Thousands rally at L.A. City Hall for jobs

LOS ANGELES CITY HALL Union officials called Friday's rally at City Hall the beginning of a national movement, a campaign for "good jobs now." Many of those who turned out were U.S. Postal Service employees who could be affected very soon by cuts or layoffs.

Thousands of people jammed the south lawn of City Hall for a rally focused on creating jobs. Most of them were letter carriers bused in from a national convention in Anaheim. There is a proposal to cut some 80,000 Postal Service jobs by going to a five-day work week.

The /*National Association of Letter Carriers*/ promises a battle.

"They're determined to save tens of thousands of good jobs, important jobs, by preserving six-day-a-week mail delivery," said Fredric Rolando, president of the association.

The union and political leaders were "preaching to the choir" in a city which has a more than 12 percent unemployment rate, among the nation's highest.

"Three quarters of a million people without jobs right here in L.A. And that's not unacceptable," said /*AFL-CIO*/ President Richard Trumka. "That's a crisis."

A top priority for /*Los Angeles City Hall*/ and the unions is the /*30/10 Initiative*/. It could mean up to 166,000 jobs.

30/10 is a favorite of /*Mayor Antonio Villaraigosa*/. If approved it would compress 30 years of public works projects into 10 years. But it would need a federal loan guarantee.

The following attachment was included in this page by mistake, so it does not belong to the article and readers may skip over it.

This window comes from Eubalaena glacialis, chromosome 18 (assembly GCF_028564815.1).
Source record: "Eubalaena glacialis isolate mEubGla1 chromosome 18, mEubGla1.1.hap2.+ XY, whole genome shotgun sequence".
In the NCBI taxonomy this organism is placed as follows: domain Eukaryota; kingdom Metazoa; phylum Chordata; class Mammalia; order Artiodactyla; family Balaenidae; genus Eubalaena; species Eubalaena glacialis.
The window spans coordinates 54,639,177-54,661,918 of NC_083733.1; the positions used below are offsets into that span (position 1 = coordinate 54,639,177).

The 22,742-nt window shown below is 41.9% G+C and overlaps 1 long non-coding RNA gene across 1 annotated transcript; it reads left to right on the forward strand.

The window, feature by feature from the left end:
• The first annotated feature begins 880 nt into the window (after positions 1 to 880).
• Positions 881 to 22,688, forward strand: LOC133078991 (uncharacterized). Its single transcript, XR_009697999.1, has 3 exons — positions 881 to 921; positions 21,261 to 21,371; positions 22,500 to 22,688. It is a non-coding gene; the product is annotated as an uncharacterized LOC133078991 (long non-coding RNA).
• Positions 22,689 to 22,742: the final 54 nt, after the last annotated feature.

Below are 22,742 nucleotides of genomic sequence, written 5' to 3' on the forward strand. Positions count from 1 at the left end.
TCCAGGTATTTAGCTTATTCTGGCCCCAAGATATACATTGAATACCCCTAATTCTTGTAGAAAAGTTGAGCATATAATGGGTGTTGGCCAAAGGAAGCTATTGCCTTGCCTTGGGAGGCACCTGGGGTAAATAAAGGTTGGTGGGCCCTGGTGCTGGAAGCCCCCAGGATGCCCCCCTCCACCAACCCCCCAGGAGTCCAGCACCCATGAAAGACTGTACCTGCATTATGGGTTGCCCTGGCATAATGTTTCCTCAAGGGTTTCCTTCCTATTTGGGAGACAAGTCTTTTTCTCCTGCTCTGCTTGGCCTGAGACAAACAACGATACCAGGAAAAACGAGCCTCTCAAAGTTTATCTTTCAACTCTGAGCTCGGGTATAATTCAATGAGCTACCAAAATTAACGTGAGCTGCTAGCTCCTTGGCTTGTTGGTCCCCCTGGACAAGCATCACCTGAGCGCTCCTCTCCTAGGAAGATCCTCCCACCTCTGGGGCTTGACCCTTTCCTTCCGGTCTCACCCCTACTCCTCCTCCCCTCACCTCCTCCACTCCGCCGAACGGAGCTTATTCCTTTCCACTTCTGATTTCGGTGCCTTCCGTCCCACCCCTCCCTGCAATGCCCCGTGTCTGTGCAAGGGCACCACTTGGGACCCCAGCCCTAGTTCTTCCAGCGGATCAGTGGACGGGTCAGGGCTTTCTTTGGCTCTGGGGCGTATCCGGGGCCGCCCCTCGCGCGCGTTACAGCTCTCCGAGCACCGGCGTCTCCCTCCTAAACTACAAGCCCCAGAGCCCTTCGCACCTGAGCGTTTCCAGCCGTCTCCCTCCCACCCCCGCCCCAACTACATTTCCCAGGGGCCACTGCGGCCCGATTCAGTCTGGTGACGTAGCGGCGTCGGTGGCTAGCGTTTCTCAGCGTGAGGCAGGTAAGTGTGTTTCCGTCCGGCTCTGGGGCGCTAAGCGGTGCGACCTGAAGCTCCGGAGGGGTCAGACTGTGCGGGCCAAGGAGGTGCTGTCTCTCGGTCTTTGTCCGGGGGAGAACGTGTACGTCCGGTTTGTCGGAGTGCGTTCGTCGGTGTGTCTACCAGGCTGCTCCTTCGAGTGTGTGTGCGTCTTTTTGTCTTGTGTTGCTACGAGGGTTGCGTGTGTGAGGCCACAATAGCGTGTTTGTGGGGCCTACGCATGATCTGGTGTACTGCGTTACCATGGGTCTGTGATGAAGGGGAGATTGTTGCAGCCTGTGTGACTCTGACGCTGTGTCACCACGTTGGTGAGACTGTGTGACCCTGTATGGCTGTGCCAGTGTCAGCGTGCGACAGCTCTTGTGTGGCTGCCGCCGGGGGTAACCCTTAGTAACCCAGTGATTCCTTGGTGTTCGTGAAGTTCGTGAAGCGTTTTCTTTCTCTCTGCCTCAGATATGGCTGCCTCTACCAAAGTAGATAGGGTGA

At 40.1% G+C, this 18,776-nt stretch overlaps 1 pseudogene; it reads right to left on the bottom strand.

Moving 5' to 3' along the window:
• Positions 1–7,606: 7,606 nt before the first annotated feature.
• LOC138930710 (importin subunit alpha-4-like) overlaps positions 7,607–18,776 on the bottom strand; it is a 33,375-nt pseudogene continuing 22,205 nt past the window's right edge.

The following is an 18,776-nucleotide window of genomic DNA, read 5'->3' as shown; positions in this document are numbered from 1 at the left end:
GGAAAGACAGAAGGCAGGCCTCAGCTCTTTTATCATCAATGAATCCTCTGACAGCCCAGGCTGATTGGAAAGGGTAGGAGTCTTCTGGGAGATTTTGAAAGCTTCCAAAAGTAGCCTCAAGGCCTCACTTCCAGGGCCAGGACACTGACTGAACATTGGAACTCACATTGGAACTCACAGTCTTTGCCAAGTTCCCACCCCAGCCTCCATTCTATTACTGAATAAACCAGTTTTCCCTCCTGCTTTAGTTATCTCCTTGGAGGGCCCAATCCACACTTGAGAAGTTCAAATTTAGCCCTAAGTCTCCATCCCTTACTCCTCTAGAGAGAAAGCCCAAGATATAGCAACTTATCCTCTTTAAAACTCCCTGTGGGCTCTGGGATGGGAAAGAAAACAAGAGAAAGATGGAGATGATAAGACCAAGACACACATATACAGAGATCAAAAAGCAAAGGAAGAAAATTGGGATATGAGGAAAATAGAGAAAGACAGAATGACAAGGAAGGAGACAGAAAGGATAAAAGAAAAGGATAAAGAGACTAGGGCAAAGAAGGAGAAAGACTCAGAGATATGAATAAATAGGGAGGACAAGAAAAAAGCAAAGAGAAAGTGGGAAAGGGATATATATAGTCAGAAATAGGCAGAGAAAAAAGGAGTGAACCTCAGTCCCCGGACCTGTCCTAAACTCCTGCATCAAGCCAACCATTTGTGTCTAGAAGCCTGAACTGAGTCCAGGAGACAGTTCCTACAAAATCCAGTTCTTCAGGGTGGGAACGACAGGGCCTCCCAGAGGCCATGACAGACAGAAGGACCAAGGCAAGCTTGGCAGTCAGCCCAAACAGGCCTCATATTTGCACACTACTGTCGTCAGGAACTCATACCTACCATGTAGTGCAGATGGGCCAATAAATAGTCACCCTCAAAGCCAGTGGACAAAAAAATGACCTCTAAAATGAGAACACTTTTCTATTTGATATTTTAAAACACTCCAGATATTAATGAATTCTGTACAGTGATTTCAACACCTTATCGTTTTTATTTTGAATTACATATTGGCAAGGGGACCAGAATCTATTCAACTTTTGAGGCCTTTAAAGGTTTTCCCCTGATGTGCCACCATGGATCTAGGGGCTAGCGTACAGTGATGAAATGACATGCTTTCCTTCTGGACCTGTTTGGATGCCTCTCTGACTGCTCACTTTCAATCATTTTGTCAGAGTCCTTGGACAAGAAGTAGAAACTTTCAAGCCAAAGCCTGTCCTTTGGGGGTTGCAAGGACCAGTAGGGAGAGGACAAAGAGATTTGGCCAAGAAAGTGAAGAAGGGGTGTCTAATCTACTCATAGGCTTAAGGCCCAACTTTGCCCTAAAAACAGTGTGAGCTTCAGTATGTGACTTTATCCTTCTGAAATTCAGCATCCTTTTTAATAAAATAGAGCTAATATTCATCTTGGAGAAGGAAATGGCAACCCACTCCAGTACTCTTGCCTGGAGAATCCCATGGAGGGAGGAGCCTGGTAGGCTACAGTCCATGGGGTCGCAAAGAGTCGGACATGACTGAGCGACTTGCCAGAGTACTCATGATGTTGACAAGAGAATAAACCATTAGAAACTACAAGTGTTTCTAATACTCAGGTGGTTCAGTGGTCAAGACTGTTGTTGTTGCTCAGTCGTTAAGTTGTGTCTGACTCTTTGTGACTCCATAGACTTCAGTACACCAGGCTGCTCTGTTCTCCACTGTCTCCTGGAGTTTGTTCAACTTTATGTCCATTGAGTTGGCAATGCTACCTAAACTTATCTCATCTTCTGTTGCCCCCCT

Democratic /*Senator Barbara Boxer*/ is on board along with many members of the California delegation.

"We know if we do embrace this notion of 30/10, we will create thousands of good-paying union jobs and we will reduce our billion-dollar-a-day addiction to foreign oil," said Boxer.

A few blocks away, /*Governor Arnold Schwarzenegger*/ was talking jobs and the economy with the /*L.A. Metro Hispanic Chamber of Commerce*/. He told the members that businesses need stimulation like tax incentives and a reduction in burdensome regulations from the state.

"In order to stimulate the economy and create the jobs that we need, which therefore will bring in more revenues, we've got to go and give incentives to businesses like you," said Schwarzenegger.

But the governor would be the first to admit there can't be any positive movement until the state budget crisis is solved.

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